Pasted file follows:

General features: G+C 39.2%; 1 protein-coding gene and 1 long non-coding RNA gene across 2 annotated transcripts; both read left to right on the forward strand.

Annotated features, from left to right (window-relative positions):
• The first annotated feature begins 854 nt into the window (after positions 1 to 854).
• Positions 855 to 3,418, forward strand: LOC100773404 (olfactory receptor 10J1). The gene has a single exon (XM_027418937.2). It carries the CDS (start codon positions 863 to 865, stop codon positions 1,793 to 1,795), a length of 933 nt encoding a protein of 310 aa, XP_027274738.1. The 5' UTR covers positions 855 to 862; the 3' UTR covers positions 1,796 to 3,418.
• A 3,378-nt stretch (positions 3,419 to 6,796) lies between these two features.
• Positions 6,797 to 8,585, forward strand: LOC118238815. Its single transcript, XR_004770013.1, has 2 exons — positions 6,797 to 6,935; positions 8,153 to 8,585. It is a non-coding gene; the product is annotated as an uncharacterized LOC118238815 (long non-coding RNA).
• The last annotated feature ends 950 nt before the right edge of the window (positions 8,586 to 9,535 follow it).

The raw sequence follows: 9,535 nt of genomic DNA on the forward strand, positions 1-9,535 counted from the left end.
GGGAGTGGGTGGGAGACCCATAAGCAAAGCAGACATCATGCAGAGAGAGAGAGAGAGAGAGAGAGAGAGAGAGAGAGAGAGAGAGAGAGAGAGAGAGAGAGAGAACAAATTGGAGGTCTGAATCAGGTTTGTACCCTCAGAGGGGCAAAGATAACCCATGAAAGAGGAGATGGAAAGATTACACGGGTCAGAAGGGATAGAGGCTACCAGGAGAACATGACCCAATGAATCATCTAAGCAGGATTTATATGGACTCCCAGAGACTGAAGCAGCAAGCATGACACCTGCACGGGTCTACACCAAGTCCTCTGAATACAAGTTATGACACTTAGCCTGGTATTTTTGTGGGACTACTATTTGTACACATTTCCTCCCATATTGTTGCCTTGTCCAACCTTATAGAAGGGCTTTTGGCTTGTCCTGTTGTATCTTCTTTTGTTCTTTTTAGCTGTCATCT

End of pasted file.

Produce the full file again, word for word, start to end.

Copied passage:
General features: G+C 39.2%; 1 protein-coding gene and 1 long non-coding RNA gene across 2 annotated transcripts; both read left to right on the forward strand.

Annotated features, from left to right (window-relative positions):
• The first annotated feature begins 854 nt into the window (after positions 1 to 854).
• Positions 855 to 3,418, forward strand: LOC100773404 (olfactory receptor 10J1). The gene has a single exon (XM_027418937.2). It carries the CDS (start codon positions 863 to 865, stop codon positions 1,793 to 1,795), a length of 933 nt encoding a protein of 310 aa, XP_027274738.1. The 5' UTR covers positions 855 to 862; the 3' UTR covers positions 1,796 to 3,418.
• A 3,378-nt stretch (positions 3,419 to 6,796) lies between these two features.
• Positions 6,797 to 8,585, forward strand: LOC118238815. Its single transcript, XR_004770013.1, has 2 exons — positions 6,797 to 6,935; positions 8,153 to 8,585. It is a non-coding gene; the product is annotated as an uncharacterized LOC118238815 (long non-coding RNA).
• The last annotated feature ends 950 nt before the right edge of the window (positions 8,586 to 9,535 follow it).

The raw sequence follows: 9,535 nt of genomic DNA on the forward strand, positions 1-9,535 counted from the left end.
GGGAGTGGGTGGGAGACCCATAAGCAAAGCAGACATCATGCAGAGAGAGAGAGAGAGAGAGAGAGAGAGAGAGAGAGAGAGAGAGAGAGAGAGAGAGAGAGAGAACAAATTGGAGGTCTGAATCAGGTTTGTACCCTCAGAGGGGCAAAGATAACCCATGAAAGAGGAGATGGAAAGATTACACGGGTCAGAAGGGATAGAGGCTACCAGGAGAACATGACCCAATGAATCATCTAAGCAGGATTTATATGGACTCCCAGAGACTGAAGCAGCAAGCATGACACCTGCACGGGTCTACACCAAGTCCTCTGAATACAAGTTATGACACTTAGCCTGGTATTTTTGTGGGACTACTATTTGTACACATTTCCTCCCATATTGTTGCCTTGTCCAACCTTATAGAAGGGCTTTTGGCTTGTCCTGTTGTATCTTCTTTTGTTCTTTTTAGCTGTCATCT